Things A Bartender Should Never Do...

I could probably write a book just on this subject alone, but for purposes here, I am listing MY biggest pet peeves behind the bar. There’s no easy way to say this: A bad bartender can ruin an otherwise good night, especially if it's that one time you and your date, spouse, partner, or mistress decide to have a night out. Nobody wants to be faced with an inattentive, surly, or irresponsible bartender—it’s just no fun. I'm sure most of you can relate to having this experience.

To be fair, being a good bartender is a very hard job. You need to not only mix a fine and exquisite drink, pour a proper pint, or use your creativity, but also make small talk, engage in crowd control, monitor unruly guests and clean up all kinds of spills and messes. It’s a constant juggling act of different tasks not to mention all the shenanigans on a nightly basis.

While the number of competent bartenders across the country has grown exponentially over the last decade, sadly there are still many incompetent ones out there. So in order to help 'raise the bar', research and studies have been conducted observing bartender behavior.  Nearly 400,000 Facebook fans described their worst bartender moments. Many of them are contained here along with my views. You just may be surprised by their responses. So the next time you are at a bar or wedding reception, take note - you've been warned!

Touch the rim of a glass

While we are usually concerned about what goes into a glass, many of us are bothered by bartenders touching the rim of a glass. The proper technique is, of course, to always handle a glass by the stem or base, unless you’re rubbing a citrus wedge on the rim to coat it with salt or other spices—and even then, only fruit, not fingers, should touch the rim. It drives me crazy when bartenders grab a glass over the top.

Use a cell phone

We’re all guilty of checking our phones from time to time when we shouldn’t, whether it be at work, in a movie, or at a family dinner. But as with any other job, bartenders shouldn’t be on their personal phones making calls, texting, or using Facebook during a busy shift. The one exception is, of course, looking up a recipe for an unfamiliar drink.

Say “I don’t know how to make that” or refuse to make something

Yes, drinkers sometimes ask for questionable drinks, complex cocktails and otherwise obscure recipes. But flat-out being denied does not go well. If a bar stocks the ingredients needed to make the drink, then an attempt must be made whether or not the bartender personally wants to or not. If the bar doesn’t have the right ingredients, then the bartender should recommend a similar drink or a drink with a similar flavor that the patron might enjoy.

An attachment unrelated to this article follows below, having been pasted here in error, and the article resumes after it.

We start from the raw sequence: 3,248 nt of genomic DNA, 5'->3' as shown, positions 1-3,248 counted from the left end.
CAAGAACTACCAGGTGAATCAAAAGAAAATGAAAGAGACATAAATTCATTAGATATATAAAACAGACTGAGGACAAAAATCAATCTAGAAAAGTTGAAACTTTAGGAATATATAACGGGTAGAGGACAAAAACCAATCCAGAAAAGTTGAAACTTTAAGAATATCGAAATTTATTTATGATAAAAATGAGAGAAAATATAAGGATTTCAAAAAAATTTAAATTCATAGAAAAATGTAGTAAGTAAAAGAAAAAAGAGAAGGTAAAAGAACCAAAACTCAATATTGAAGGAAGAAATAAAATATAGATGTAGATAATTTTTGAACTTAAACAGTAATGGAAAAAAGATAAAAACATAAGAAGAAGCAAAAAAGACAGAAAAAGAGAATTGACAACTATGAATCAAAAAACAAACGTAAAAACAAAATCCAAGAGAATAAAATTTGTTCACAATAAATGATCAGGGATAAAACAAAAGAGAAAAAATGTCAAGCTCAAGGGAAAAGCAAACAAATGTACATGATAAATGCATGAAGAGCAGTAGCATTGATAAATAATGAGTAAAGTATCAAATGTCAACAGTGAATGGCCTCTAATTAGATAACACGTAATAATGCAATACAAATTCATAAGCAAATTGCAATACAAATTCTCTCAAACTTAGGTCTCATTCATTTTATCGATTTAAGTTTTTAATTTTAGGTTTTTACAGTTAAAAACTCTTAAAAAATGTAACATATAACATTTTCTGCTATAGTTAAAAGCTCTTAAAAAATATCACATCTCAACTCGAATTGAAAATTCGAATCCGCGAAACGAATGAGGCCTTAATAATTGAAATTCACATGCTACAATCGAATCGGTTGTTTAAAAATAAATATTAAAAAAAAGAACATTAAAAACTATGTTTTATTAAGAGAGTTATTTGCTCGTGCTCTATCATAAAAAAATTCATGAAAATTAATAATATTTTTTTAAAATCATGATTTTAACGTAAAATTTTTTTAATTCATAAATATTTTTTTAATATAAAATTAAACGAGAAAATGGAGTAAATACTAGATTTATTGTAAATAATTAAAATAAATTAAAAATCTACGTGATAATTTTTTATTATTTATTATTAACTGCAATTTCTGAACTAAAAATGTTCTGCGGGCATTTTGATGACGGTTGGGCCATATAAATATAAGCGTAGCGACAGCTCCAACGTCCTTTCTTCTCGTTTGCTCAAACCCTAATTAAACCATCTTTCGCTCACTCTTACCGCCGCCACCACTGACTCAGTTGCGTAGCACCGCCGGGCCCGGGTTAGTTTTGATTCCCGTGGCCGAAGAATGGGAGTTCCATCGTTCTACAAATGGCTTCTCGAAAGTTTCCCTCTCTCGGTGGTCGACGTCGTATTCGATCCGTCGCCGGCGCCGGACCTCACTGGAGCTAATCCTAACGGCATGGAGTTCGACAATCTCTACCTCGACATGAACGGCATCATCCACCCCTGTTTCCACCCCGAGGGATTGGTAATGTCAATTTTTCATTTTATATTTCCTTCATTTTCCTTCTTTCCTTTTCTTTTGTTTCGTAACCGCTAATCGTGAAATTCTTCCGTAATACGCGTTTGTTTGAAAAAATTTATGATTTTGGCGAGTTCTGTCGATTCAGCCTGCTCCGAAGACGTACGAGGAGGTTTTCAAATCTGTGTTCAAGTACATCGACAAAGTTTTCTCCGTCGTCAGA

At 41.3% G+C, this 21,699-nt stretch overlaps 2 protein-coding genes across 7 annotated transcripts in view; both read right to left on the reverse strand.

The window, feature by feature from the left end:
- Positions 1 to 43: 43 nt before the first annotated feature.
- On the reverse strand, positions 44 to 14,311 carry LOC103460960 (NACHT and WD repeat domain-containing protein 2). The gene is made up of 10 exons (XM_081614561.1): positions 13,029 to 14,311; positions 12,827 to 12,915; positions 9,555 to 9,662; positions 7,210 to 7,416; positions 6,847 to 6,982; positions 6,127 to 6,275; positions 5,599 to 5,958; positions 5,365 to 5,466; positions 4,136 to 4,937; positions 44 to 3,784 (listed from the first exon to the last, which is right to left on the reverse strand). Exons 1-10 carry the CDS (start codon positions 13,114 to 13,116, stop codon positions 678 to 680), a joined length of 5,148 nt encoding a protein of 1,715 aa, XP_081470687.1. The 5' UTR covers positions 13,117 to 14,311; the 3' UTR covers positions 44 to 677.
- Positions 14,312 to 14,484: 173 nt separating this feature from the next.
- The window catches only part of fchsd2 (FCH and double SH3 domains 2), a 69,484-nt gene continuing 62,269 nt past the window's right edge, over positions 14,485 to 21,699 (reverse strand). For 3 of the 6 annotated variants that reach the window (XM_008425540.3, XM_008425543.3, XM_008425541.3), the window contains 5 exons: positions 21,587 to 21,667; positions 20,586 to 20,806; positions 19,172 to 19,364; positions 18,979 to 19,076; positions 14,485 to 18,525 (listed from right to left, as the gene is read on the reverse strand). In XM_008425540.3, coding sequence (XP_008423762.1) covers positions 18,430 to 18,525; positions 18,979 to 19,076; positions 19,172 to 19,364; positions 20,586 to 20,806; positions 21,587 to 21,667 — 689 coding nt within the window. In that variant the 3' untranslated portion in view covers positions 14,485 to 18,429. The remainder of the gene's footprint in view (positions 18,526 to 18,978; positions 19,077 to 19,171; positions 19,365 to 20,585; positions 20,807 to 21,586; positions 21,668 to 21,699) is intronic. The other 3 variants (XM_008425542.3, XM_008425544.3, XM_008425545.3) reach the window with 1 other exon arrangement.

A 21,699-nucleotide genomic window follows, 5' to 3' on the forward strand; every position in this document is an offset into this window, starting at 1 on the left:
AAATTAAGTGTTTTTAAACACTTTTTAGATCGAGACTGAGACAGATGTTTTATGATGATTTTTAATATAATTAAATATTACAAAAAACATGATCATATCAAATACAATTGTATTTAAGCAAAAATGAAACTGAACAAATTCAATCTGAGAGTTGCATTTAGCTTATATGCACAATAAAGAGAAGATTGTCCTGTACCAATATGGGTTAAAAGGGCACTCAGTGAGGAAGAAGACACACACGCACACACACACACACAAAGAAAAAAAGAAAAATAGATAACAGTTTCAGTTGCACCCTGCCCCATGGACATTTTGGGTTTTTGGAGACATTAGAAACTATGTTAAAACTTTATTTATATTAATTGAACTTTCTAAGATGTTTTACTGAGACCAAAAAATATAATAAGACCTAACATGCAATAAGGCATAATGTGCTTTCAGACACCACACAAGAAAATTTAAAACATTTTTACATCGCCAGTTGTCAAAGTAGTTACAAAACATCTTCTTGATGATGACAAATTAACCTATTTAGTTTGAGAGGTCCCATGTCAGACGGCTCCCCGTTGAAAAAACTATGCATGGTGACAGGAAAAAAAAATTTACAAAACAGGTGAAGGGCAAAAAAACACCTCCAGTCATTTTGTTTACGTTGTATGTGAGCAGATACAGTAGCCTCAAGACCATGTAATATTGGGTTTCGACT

Drink (excessively) on shift

While even the best bartenders in the world will occasionally have a shot or sip a drink during their shifts to make sure it is made right (use swizzle stick), a bartender should never get plastered while on duty. It’s hard enough to do your job while sober, let alone after too many shots of Tequila.

Constantly chat with other bartenders

There are plenty of times during the week when bars are quiet, and it’s understandable and perfectly reasonable for bartenders to chit-chat and catch up during those periods. But during happy hour and other peak times, the focus should be on the customers and making drinks. There are few things that guests hate more than trying to butt into a conversation between two bartenders or a bartender and server to order a drink.

Scoop ice with a glass         

One thing you should never see your bartender do is use a glass to scoop ice out of the ice bin. It can easily break or chip, sending glass shards into the cubes of ice and the whole bin. Since glass and ice are both clear, it’s nearly impossible to remove the shards without emptying out the whole bin, which is very time-consuming and cause the guest to wait longer for their drink. If you do see this happening, it's probably better to order a beer or a glass of wine, tell a manager, and to pick another bar next time. Bartenders know better.

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